Jodie Foster is the latest actress to comment on the wage gap in Hollywood.
Speaking to Entertainment Weekly senior writer Nicole Sperling on during a SiriusXM Town Hall this week, Foster said she doesn’t get too riled up about unequal pay in the film industry. “In terms of pay, it’s hard for me to get interested in millionaires worried about who gets paid more,” Foster said, adding that often the market dictates what an actor or actress will make on a given film. “I’m just so grateful to be an actor, and I know lots of actors feel that way, that it’s hard for us to complain because we’re artists, and unfortunately we’re artists in a marketplace, and the marketplace pays what the marketplace demands, so we need to change the marketplace.”
But Foster, who directed this week’s Money Monster with George Clooney and Jodie Foster, cited financial inequality across the board as an issue the world at large needs to consider more.
“These are conversations that we need to have in our culture,” Foster said. “We need to have conversations about diversity all over the place, and inequality. Especially now, when the class inequality and financial inequality is larger than ever, and it really is the problem of our future. It’s something that we all need to look at and think about how to solve.”
This isn’t the first time Foster has commented on the treatment of women in Hollywood this year. During a Tribeca Film Festival panel last month, Foster said a lack of female filmmakers in the industry amounted to “neglect.”
“It’s a bunch of people who weren’t thinking about it, including a lot of female executives who’d risen to the top and had not really made a dent in bringing many women into the mainstream world,” she said of the dearth of women behind the camera. “We don’t want to ignore it. It’s real… the more financial risk, the less risky the studios can be, [and] people still see women as a risk.”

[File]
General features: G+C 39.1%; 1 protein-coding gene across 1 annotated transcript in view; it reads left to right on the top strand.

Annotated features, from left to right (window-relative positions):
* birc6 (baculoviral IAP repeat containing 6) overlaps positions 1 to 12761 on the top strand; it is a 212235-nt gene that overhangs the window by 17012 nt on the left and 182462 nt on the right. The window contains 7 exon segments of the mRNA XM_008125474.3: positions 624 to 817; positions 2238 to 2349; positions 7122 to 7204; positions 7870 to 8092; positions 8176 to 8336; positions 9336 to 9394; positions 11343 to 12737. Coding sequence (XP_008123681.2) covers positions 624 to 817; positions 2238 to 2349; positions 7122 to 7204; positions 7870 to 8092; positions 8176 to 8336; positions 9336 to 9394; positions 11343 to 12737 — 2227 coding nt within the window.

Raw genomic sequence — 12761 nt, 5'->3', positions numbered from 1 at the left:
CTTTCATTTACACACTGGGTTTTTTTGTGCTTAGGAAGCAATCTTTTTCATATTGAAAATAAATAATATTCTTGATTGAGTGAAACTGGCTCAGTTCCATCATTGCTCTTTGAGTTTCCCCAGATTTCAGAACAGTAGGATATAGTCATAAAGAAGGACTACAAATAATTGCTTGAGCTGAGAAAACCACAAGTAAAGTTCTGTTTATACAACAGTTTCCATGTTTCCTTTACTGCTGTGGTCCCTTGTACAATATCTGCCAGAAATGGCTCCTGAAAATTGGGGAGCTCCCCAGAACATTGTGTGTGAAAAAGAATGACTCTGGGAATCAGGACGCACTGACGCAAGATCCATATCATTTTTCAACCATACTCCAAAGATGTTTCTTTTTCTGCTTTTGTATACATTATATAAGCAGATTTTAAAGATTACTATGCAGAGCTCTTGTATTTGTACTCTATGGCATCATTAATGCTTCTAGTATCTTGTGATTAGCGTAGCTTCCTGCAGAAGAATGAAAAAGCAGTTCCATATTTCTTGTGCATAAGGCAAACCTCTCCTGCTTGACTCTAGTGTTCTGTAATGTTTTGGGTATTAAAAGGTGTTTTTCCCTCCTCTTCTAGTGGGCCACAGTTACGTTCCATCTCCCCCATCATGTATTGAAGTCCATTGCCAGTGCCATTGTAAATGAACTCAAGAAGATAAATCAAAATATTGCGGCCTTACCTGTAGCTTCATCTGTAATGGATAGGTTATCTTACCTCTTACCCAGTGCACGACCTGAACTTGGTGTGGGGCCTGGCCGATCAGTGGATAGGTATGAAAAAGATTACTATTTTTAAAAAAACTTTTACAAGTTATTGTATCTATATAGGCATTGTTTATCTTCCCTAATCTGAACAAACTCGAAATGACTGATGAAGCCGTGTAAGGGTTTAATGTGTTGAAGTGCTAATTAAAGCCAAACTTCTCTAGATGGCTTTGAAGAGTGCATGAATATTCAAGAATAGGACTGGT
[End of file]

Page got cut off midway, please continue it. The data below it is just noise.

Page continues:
Conversation around the wage gap in Hollywood exploded last year, after Jennifer Lawrence wrote an essay for Lena Dunham’s Lenny Letter about the issue. (It was revealed during the Sony hack in 2014 that Lawrence was paid less than her male American Hustle costars.)
“I would be lying if I didn’t say there was an element of wanting to be liked that influenced my decision to close the deal without a real fight,” Lawrence wrote. “I didn’t want to seem ‘difficult’ or ‘spoiled.’ At the time, that seemed like a fine idea, until I saw the payroll on the Internet and realized every man I was working with definitely didn’t worry about being ‘difficult’ or ‘spoiled.’”
After Lawrence’s essay, many other spoke out about the issue, including Meryl Streep, Reese Witherspoon, Rooney Mara, Emma Watson, and more. Just this week, Cyndi Lauper turned her hit song “Girls Just Want To Have Fun” into an anthem for equal pay among men and women with help from James Corden.
Watch Foster discuss the issue below. The full Town Hall with the actress and director debuts Friday at 2 p.m. ET on SiriusXM EW Radio (Ch. 105).